Fact: Massachusetts has a program for giving some welfare recipients a vehicle.
Notice the word “giving” was used. The word was used purposefully. Welfare receipients who receive a car from the state government keep them, forever, even when they are off of the program.
While on the program, those eligible recipients also receive state subsidized car insurance, and AAA membership.
I find the timing on this story interestingly convenient as my high school senior was just finishing up an Economics paper yesterday. The theme of the paper was focused on the fact that most governmental economic decisions are made without much thought about the long term or general impact of the policy.
To prove the theory, my student focused on minimum wage and welfare. He cited a true but weaker example that welfare recipients are afraid of going off of welfare because of the security blanket it provides and how long it takes to get back on. If they just stay on assistance permanently, their lives are more stable. True, but perhaps not the best example. In an assignment calling for about 750 words, its best to use the strongest example and reasoning you can find.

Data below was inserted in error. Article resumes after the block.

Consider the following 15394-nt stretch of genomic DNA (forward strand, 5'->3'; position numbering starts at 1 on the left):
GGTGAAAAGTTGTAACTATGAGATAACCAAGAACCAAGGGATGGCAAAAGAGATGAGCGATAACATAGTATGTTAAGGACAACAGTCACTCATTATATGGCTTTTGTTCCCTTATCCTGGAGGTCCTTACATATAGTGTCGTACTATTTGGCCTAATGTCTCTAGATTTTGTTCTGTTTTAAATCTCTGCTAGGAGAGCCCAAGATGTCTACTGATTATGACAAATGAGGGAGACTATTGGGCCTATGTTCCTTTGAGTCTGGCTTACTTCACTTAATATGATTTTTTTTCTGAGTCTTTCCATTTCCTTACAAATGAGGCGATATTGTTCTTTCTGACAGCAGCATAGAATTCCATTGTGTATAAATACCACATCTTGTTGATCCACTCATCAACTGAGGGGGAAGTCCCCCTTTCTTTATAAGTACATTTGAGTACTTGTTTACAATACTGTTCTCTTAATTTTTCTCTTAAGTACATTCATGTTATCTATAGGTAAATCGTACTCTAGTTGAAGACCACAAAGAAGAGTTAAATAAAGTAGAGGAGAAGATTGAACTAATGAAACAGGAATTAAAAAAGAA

One of the biggest problems with welfare traditionally is that it’s overall benefits actually pay more than low wage jobs, particularly when you account for all of the assistance most programs provide such as Medicaid, subsidized housing, and food stamps. And that doesn’t begin to take in to account any of the other, tangential benefits such as school lunch programs, energy assistance, or educational subsidies like Pell Grants.
A 1995 Cato Institute study bears out the theory that welfare pays more. In that study, the welfare benefits measured paid the recipient and average of $10 per hour, compared to an average of $8 per hour for an unskilled wage.
And why is a 1995 study relevant? Because the Stimulus Bill rolled back welfare reform and added to it. And based on the general direction of Obama administration policy and the bent of Congress, it seems likely that there will be even more “investment” in this area going forward.
Regardless of whether or not the Stimulus Bill added to welfare, if one accepts the premise that welfare reform was rolled back, in today’s dollars (admittedly a rather nebulous concept) $8 an hour would be equivalent to $12 per hour, while $10 would be equivalent to $15.
Add a free car, insurance, and emergency road-side services.
What would you do, in absence of personal pride? Would you go get a job at flipping burgers at McDonald’s, stocking shelves at Wal-Mart, or straightening up the clothes on an Old Navy table paying $9 – $12 an hour so as to work your way up the chain over time and lose your benefits?
Or would you stick with the benefits you are receiving?
Fact: Welfare is a trap. It’s a trap for the people receiving it, a trap for the economy, and a trap for the taxpayers.